What is inflammatory bowel disease (IBD)?
Inflammatory bowel disease (IBD) is the name of a group of disorders that cause the intestines to become inflamed (red and swollen). The inflammation lasts a long time and usually comes back over and over again. Approximately 1.4 million Americans have some kind of inflammatory bowel disease.
The two primary types of inflammatory bowel disease are Crohn's disease and ulcerative colitis.
What is Crohn's disease?
Crohn's disease is an IBD that causes ulcers to form in the gastrointestinal (GI) tract anywhere from the mouth to the anus. Crohn’s disease can have “skip” areas that are normal, in between areas that are affected. Some people who have Crohn's disease have severe symptoms, while others have less severe symptoms. Some people who have the disease have long periods without symptoms, even without getting treatment. Others with more severe disease will need long-term treatment or even surgery.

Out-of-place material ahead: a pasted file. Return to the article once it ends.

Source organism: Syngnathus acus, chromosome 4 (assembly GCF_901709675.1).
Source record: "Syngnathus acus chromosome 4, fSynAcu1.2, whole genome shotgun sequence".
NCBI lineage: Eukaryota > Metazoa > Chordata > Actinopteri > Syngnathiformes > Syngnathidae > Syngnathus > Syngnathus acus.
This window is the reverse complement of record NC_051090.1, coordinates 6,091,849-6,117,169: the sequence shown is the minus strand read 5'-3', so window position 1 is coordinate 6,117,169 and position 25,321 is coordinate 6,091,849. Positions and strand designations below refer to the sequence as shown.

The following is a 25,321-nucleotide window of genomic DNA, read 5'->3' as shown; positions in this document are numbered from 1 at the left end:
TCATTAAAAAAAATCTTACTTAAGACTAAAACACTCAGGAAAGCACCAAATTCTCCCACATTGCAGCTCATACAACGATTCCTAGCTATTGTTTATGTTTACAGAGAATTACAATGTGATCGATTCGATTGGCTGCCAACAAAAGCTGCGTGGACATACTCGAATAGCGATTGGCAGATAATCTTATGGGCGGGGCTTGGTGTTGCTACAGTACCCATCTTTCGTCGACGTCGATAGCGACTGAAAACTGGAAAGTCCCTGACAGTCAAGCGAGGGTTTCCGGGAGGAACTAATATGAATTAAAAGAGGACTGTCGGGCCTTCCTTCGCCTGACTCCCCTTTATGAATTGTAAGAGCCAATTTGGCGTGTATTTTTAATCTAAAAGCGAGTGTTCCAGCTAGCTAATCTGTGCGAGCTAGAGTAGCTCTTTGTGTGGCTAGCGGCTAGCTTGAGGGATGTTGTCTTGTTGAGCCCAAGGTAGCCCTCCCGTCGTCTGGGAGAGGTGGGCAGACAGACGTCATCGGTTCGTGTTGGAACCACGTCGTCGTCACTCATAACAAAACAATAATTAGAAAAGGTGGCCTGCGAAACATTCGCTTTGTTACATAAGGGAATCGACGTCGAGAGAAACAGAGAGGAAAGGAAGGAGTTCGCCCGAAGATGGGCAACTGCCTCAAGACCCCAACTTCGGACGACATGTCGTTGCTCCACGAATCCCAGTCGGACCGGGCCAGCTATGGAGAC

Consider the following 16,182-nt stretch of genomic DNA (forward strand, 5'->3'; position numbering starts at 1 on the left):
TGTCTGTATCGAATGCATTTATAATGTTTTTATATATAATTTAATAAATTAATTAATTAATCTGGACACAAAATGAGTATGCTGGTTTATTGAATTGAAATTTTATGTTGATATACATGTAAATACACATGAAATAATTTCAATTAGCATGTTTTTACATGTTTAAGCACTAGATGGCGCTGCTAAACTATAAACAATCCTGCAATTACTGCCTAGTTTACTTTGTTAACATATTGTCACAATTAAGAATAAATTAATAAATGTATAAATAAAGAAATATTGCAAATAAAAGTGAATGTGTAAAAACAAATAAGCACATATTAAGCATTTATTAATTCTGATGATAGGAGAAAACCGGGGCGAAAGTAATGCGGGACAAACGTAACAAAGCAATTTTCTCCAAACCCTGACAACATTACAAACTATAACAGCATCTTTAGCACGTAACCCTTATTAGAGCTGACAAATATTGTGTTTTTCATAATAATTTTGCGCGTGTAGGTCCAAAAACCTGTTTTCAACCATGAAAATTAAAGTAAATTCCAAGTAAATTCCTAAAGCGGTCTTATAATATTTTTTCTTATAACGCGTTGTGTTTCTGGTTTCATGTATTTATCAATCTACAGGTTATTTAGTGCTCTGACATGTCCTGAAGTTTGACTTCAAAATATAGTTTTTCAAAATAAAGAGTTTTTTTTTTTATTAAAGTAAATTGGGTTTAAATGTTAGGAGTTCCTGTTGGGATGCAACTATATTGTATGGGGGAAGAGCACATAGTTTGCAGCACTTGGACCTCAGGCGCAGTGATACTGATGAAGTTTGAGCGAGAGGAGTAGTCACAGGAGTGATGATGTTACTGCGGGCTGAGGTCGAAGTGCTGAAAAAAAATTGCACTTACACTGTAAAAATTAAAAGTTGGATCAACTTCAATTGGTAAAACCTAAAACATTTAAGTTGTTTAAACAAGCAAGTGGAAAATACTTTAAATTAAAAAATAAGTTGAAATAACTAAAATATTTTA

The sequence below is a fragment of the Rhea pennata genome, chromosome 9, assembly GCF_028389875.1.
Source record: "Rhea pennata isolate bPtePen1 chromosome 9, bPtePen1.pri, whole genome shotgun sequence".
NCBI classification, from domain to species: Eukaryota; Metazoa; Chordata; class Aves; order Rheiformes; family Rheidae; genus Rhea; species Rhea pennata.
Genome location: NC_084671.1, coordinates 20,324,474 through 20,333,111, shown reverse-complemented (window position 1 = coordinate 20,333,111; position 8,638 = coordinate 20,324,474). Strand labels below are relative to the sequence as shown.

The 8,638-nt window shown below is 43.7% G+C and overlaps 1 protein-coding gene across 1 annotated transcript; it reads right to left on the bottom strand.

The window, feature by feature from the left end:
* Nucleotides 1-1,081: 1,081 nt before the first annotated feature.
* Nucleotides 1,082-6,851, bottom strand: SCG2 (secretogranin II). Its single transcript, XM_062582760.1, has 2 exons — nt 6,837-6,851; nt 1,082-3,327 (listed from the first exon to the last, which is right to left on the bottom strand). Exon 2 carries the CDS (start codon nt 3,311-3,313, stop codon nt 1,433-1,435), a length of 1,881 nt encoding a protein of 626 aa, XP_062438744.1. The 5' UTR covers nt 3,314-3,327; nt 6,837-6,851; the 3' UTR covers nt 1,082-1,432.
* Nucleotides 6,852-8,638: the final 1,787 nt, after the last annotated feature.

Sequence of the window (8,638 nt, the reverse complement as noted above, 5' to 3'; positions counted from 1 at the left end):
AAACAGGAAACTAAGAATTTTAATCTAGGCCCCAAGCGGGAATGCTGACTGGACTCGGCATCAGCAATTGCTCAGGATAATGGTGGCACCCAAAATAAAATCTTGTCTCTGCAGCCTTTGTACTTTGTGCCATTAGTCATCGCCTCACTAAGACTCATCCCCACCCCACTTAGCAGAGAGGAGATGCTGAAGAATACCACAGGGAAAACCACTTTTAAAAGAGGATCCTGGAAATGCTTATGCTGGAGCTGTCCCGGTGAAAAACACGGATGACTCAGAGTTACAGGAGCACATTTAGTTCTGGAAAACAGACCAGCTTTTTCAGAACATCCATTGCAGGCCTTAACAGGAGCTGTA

What is ulcerative colitis?
Ulcerative colitis (say: “ul-sir-uh-tiv cole-eye-tiss”) is an IBD that causes your colon (large intestine) to become red and swollen. The redness and swelling can last for a few weeks or for several months. Ulcerative colitis always involves the last part of the colon (the rectum) and can go higher up in the colon, up to involving the whole colon, but never has the “skip” areas typical of Crohn’s disease. Symptoms may come and go for up to a year. These occurrences are called flare-ups.
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Written by familydoctor.org editorial staff